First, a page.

It’s a great day. After all, you’re knee-deep in a 66-day challenge, which can be invigorating and inspiring. Especially once you’ve identified the ultimate goal you want to achieve and have taken the small steps that start you off on your journey. At this point in the process, you may feel unstoppable! You’ve pinpointed potential pitfalls and you have a plan for how to handle them.
Or, maybe not. Maybe you’ve hit a slump – that’s okay! Like any good runner during a marathon, we all hit walls on occasion. Sometimes, what you need to keep going is a friendly face or words of encouragement. And this is where your community comes in. Having the right support system in place is key when you’re looking to succeed in ways you haven’t before.
Look to Friends and Family
We often look to our friends and family to be our biggest cheerleaders in our pursuit of something new and exciting. These relationships are important. They’re often what we rely on most. In fact, one recent study of more than 270,000 people across almost 100 countries concluded that these relationships are large contributors to our wellbeing and happiness, especially as we get older. As author William Chopik explains, “The general point is that the more support, the more positive interactions, the better…The important thing is having people you can rely on.”
But sometimes true support requires more than the daily ra-ra words of encouragement we count on these people to deliver. Sometimes our relationships can best support us in real-world and practical ways.
For instance, consider someone who decides to take on a 66-day fitness challenge. While giving verbal support is wonderful, studies have shown that giving accountability will take them much further. They’d benefit more from a daily walk with a friend, a partner on a new Peleton course, or a friendly rival on an app like Strava, where they can share their bike route and compete against one another (and cheer each other on!). Helping with childcare so they can do their own solo exercise regimen without interruption is also a great gesture.
Whatever the help may be, having a friend or family member support us in practical ways can make the difference between our ability to successfully mark an X through the next day of our 66-day calendar and achieving our goal or not.
If you don’t believe me, think about this year’s Charleston Marathon. For paralyzed marathoner, Adam Gorlitsky, support from his friends and family was physical. When he ran the marathon they each took turns helping him reach the finish line, walking along side of him, keeping him hydrated and motivated as he raced in a robotic exoskeleton suit (and breaking the world record in the process!). Support from our friends and family comes in all shapes and sizes – we just have to know how to engage their help as we pursue our goals.
Look to People with Like-Minded Goals
We can’t approach our 66-day challenge in a vacuum. There are other things that go on in our lives and, more often than not, conflicting tasks that threaten to distract us from our goals. Sometimes in these situations, it’s helpful to ask “Who around me is supporting my goals?” If it feels like things are working against us at times in our lives and personal spheres, it can helpful to lean on those who have similar goals. By doing so, we can learn what works and doesn’t work for others and apply it to our own goals.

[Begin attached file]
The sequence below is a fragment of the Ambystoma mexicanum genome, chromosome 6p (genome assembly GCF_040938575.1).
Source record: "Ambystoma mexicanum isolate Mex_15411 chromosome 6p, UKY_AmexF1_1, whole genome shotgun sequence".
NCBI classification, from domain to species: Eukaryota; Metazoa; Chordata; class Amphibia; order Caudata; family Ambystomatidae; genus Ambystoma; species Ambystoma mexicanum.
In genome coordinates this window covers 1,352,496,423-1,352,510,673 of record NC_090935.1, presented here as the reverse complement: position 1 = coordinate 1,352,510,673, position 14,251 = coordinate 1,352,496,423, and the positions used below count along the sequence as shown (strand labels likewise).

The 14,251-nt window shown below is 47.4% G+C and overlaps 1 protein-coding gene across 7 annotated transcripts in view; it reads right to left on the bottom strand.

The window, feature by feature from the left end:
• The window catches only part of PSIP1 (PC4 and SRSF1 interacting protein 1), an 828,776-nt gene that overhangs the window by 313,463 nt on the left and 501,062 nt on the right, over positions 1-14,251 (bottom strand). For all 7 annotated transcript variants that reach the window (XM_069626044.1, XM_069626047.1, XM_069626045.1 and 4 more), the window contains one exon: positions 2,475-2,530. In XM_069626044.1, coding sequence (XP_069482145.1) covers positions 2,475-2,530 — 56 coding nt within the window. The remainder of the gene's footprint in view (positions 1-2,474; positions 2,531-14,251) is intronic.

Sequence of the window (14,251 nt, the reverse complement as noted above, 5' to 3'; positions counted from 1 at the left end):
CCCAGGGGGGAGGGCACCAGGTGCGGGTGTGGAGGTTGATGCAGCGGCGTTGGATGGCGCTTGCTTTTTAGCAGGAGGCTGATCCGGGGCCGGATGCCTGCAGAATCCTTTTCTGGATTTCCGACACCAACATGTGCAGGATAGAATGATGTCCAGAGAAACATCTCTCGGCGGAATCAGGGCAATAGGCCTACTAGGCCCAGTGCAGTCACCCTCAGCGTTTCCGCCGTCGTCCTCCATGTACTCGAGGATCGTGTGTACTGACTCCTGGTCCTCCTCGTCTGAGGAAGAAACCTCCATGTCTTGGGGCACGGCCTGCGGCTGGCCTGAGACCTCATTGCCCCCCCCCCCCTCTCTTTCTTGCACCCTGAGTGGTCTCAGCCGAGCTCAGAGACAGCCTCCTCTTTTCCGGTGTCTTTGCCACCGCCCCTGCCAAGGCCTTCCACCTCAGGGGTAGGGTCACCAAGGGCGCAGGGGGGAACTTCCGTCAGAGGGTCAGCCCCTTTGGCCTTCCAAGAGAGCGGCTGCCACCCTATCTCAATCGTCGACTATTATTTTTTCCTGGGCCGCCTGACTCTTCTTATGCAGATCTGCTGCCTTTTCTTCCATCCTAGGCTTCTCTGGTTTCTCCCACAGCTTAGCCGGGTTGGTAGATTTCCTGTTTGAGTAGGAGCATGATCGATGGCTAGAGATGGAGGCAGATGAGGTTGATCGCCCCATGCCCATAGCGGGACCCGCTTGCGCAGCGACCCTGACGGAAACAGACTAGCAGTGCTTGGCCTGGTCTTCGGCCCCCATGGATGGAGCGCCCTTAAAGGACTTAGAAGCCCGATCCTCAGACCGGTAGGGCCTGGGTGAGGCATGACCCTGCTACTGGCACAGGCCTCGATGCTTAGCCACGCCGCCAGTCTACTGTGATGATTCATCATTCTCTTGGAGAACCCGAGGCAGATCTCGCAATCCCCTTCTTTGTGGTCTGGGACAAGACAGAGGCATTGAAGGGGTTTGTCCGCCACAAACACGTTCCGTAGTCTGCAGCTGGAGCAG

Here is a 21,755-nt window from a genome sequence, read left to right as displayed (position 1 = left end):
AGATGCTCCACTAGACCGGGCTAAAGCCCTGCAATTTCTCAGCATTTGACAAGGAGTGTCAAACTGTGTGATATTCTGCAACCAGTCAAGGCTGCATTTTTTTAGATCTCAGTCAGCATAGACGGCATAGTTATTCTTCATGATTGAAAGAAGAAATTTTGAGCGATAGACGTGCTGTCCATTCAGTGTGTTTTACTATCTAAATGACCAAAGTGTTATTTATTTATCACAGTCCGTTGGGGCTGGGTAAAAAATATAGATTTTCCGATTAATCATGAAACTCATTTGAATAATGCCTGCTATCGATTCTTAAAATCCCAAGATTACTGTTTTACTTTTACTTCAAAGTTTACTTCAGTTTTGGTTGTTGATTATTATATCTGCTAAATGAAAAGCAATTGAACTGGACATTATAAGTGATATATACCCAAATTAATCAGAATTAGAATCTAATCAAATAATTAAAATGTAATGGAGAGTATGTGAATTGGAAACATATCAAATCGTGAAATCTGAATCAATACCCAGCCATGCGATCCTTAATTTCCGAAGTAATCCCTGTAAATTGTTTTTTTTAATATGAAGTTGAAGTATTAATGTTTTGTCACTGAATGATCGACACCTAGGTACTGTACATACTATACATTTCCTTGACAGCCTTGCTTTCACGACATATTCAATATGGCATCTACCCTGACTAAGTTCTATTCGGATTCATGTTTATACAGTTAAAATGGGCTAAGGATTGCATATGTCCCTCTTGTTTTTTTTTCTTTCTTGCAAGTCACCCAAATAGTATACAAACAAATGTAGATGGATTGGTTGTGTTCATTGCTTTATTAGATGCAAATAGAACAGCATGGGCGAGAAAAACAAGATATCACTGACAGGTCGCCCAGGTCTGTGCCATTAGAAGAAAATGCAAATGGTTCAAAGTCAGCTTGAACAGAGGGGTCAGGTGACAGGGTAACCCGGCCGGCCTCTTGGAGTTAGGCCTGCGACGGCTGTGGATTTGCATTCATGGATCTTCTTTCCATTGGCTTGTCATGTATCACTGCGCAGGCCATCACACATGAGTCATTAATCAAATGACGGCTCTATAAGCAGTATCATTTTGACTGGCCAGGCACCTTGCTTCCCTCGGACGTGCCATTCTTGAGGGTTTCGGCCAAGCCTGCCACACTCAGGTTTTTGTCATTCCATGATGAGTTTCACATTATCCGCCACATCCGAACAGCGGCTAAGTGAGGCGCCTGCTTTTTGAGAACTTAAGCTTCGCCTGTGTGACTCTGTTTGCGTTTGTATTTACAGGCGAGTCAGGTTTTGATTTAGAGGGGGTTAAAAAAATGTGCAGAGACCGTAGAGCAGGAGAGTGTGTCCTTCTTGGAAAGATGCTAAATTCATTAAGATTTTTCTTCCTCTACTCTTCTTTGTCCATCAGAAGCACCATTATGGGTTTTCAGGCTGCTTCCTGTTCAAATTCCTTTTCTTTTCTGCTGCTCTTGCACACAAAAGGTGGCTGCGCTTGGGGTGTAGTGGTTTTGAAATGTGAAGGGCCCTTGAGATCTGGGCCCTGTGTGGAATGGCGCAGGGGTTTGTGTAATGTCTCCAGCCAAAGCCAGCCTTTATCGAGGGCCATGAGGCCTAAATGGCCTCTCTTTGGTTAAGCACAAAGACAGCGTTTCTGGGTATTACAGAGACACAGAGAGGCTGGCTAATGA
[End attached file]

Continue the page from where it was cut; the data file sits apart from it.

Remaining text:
Maybe your 66-day challenge is about learning to speak more comfortably in front of a group. Looking to associate with people with like-minded goals in this scenario may involve joining a Toastmasters group or even joining a Facebook page for similar anxiety-ridden public speakers in your area. Interacting with others who hold a similar goal makes the journey toward success feel less lonely and keeps us motivated.
Gaining the support of a community for our goals is similar to gaining their support for other life events—like an illness or the birth of a child. Put simply, these types of groups “bring together people who are going through or have gone through similar experiences.” And even more helpful, “participating in a group provides you with an opportunity to be with people who are likely to have a common purpose and likely understand one another.” When you apply their support to a 66-day challenge, you receive firsthand advice and feedback that helps you mark another X on the calendar.
Look to People Who’ve Already Accomplished a Similar Goal
As we’ve said before, others have traveled similar paths before us.
Learn from their journeys.
To ensure our success as we continue our 66-day challenge, you should enlist the help of those who have succeeded before you. Seek out their mentorship. These are people who we should trust to “give guidance, share knowledge and impart wisdom.” Use their experience to your advantage.
There is no reason we can’t achieve what we set out to accomplish on our 66-Day Challenge. However, the journey gets even more attainable with a little support. If you need more support as you look to accomplish your goals, the Living Your ONE Thing community can help.
Currently, there are almost 200 people within the community that are divided up by goals, sharing their successes, and holding others accountable to their 66-day challenge. They check their 411s. They keep track of their progress. They invest in each other’s success. Accomplishing big things is easier when we share our progress with others and seek accountability. It’s never too late to find camaraderie and success through others!